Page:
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Archive for the ‘Health + Design’ Category

scape

The Protective Shallows. Rebuilt by Design proposal by Scape/Landscape Architecture with Parsons Brinckerhoff, Dr. Philip Orton / Stevens Institute of Technology, Ocean & Coastal Consultants, SeArc Ecological Consulting, LOT-EK, MTWTF, The Harbor School and Paul Greenberg.

For more LA in the News, check out LAND, ASLA’s newsletter. If you see others you’d like included, please email us at info@asla.org.

Designing Outdoor Spaces to Fit Specific Patient PopulationsHealthcare Design Magazine, 4/1/14
“Patients using the garden could include a person awaiting minor surgery; someone recovering from a hip replacement who is urged to walk and seeks smooth pathways with frequent places to stop and rest; a person who has received outpatient chemotherapy and needs to recuperate—in the shade—before driving home; or a sick child being wheeled through a garden as respite from frightening medical procedures.”

Landscape Architects Edwina von Gal, Mikyoung Kim and Kate Orff Share their Favorite ThingsThe Wall Street Journal, 4/3/14
“Three trailblazing landscape designers are unearthing ways to improve the boundaries where man meets nature, using everything from oyster beds to interactive color walls to ensure that new developments harmoniously exist alongside their natural environments.”

10 Design Ideas to Prepare Us for the Next SandyNew York, 4/3/14
“‘If we put back what was there before, that’s a failure from the start,’ says Henk Ovink, a lean, bald, hyperintense water-management expert who organized Rebuild by Design while on loan from the Dutch government. The future will not be dry.”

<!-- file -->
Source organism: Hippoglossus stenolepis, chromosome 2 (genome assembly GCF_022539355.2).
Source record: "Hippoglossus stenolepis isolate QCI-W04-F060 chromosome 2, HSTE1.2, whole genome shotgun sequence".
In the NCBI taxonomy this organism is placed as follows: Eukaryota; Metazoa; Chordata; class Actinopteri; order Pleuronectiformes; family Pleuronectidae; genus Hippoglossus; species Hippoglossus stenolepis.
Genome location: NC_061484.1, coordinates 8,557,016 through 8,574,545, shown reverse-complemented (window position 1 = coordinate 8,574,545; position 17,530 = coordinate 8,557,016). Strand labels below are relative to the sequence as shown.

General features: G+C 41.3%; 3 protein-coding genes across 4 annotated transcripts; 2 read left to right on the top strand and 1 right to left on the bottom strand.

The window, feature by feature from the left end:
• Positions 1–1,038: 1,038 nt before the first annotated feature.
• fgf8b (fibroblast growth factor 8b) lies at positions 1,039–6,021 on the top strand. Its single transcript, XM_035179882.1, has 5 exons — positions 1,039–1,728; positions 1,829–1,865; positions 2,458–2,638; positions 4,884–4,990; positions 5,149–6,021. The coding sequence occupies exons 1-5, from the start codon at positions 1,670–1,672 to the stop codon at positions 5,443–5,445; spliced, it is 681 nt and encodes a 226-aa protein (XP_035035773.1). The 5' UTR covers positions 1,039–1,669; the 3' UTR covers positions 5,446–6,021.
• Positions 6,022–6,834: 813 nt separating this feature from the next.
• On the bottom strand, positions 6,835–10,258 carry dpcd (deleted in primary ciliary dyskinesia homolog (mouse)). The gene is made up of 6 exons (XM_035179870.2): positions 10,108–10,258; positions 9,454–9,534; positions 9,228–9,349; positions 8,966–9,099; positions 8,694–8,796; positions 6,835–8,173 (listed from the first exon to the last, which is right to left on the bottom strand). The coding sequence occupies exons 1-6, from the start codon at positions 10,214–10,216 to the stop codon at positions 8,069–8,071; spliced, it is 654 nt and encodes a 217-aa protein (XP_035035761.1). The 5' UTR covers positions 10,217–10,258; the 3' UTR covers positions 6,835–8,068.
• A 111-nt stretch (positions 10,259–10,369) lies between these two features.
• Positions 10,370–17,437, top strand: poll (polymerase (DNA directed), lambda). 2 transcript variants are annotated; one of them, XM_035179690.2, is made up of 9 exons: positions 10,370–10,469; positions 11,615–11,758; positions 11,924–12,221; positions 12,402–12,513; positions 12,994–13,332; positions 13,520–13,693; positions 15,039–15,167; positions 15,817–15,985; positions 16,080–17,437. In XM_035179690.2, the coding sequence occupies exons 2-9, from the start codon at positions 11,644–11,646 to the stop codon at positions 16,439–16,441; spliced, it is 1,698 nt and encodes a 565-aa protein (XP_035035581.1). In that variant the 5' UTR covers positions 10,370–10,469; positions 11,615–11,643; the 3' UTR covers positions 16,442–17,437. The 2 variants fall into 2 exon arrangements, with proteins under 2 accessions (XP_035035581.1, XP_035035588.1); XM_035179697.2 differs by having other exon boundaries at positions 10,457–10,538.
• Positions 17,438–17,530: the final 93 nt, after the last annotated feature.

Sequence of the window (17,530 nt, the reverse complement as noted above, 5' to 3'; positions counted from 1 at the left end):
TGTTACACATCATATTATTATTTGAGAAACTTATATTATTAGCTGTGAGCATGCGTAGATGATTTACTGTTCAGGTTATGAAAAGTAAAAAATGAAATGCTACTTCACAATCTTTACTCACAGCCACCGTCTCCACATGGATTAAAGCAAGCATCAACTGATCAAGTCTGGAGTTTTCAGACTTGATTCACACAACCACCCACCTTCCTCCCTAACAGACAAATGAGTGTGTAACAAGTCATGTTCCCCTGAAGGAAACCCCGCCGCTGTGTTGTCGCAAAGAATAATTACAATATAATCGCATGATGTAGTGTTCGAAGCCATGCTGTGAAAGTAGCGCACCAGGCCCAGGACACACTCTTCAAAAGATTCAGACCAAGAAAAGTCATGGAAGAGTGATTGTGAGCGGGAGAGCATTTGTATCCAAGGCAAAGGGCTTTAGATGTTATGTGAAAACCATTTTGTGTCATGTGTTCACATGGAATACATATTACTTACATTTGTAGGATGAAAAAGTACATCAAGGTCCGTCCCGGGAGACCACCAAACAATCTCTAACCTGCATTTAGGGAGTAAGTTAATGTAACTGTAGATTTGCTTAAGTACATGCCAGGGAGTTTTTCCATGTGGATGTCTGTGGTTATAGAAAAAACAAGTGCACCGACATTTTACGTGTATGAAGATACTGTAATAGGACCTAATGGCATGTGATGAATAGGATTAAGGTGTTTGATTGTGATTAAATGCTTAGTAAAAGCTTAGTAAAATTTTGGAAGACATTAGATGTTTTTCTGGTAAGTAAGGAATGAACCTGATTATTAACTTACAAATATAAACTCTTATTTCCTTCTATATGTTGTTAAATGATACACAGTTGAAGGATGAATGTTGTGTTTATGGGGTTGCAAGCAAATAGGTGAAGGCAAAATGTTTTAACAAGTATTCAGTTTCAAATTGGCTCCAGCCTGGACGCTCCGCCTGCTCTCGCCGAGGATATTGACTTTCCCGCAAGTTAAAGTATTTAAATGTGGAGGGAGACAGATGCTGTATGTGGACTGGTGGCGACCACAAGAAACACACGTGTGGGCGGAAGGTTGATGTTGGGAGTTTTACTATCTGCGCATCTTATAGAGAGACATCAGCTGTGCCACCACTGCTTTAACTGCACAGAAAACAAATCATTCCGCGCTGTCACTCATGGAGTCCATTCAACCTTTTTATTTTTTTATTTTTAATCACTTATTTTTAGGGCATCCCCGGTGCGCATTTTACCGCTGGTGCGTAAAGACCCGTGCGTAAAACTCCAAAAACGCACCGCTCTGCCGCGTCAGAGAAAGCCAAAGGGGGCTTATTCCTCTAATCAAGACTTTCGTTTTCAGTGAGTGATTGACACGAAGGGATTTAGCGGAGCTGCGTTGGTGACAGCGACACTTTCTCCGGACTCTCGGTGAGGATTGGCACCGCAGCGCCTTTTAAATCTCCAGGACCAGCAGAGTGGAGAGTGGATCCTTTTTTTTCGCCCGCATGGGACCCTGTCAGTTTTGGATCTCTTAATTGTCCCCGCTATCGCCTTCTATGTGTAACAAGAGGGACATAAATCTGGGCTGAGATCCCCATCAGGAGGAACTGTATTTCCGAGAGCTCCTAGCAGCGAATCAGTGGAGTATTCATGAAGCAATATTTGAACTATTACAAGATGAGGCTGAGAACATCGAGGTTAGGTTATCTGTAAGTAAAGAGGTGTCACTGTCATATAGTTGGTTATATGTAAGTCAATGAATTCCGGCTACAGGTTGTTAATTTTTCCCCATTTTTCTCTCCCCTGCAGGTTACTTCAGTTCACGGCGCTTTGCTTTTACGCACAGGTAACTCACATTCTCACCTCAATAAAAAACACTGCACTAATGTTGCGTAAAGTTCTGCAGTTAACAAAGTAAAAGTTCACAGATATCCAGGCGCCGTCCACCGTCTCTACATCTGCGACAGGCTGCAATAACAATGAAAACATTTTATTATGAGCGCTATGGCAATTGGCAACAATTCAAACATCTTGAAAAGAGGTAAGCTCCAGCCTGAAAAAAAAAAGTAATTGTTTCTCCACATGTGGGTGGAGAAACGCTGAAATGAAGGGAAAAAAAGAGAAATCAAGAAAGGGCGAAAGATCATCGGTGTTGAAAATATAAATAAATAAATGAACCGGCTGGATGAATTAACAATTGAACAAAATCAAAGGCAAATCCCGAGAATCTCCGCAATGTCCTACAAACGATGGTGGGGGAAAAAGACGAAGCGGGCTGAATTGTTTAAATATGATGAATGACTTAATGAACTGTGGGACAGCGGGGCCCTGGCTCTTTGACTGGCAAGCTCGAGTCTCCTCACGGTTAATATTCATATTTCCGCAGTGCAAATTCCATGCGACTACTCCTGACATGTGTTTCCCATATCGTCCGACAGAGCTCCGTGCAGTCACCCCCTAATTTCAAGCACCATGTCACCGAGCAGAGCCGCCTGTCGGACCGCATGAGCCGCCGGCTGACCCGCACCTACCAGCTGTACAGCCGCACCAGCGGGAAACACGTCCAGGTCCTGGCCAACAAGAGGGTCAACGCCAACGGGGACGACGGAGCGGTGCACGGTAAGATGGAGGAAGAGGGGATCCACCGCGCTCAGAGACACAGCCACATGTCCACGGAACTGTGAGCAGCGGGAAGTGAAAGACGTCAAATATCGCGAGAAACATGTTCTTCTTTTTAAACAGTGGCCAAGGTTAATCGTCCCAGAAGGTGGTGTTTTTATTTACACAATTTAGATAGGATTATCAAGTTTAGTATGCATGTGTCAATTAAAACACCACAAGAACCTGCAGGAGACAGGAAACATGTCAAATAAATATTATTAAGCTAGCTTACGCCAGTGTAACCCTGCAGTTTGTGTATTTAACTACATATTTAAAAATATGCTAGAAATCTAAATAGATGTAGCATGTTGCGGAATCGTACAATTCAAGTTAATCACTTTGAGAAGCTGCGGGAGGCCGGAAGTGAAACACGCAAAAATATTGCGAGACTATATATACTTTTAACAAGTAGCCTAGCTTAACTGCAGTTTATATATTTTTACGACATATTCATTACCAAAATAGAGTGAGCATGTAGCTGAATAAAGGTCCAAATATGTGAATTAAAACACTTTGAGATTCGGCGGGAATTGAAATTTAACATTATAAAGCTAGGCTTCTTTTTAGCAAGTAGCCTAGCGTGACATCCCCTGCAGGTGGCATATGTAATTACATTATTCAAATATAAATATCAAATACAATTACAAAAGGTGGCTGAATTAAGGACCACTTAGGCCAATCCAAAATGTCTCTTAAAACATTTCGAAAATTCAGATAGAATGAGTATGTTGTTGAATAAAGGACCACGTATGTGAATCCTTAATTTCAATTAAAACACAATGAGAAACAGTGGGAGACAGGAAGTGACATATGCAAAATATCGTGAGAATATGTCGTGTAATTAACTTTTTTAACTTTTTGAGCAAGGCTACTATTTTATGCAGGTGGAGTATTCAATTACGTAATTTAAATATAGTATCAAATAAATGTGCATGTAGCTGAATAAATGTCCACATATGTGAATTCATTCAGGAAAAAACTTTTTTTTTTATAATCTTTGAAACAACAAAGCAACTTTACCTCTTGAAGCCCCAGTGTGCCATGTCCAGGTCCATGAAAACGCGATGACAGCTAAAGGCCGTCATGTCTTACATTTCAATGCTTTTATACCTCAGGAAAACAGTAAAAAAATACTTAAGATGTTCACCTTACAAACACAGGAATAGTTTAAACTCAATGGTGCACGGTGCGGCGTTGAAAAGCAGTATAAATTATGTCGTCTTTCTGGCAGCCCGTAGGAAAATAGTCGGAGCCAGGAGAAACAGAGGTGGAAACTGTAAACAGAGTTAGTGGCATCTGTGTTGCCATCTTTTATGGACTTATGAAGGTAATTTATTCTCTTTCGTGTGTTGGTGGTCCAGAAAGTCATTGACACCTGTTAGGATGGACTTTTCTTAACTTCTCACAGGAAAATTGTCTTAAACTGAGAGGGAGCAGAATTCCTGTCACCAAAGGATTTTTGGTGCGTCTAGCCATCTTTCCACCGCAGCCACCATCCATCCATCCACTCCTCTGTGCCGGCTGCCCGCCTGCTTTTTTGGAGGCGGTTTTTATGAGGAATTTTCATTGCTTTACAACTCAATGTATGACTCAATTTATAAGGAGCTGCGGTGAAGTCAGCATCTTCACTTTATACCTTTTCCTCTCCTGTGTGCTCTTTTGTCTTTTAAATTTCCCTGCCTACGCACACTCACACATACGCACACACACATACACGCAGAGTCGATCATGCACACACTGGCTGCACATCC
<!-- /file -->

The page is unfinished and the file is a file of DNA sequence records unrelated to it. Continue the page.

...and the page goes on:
Rebuild by Design Redesigns Sandy-Battered ShoreArchitectural Record, 4/7/14
“Protective sand islands in long narrow threads would run along the Atlantic seacoast from Cape Cod, Massachusetts, to Cape May, New Jersey, in one of the most ambitious proposals unveiled last week by Rebuild by Design. The program is a high-speed, invited competition sponsored by a presidential task force, guided by the U.S. Department of Housing and Urban Development (HUD), and supported by the Rockefeller Foundation and others.

Dan Kiley’s LandscapesThe Washington Post, 4/11/14
“From his longtime home studio in Vermont, Dan Kiley could see low-slung mountains, rippling Lake Champlain and trees grouped thickly and randomly. But when the influential landscape architect went to work, he emulated not such natural vistas but the geometric layouts of both baroque and modernist France.”

Vision 42 Design Competition Asks Designers to Re-Imagine 42nd Street without CarsThe Architect’s Newspaper, 4/15/14
“The Institute for Rational Urban Mobility is hosting the just-announced Vision42 Design Competition calling on architects, designers, and transportation gurus to re-imagine one of the most iconic (and congested) streets in New York City—42nd Street.”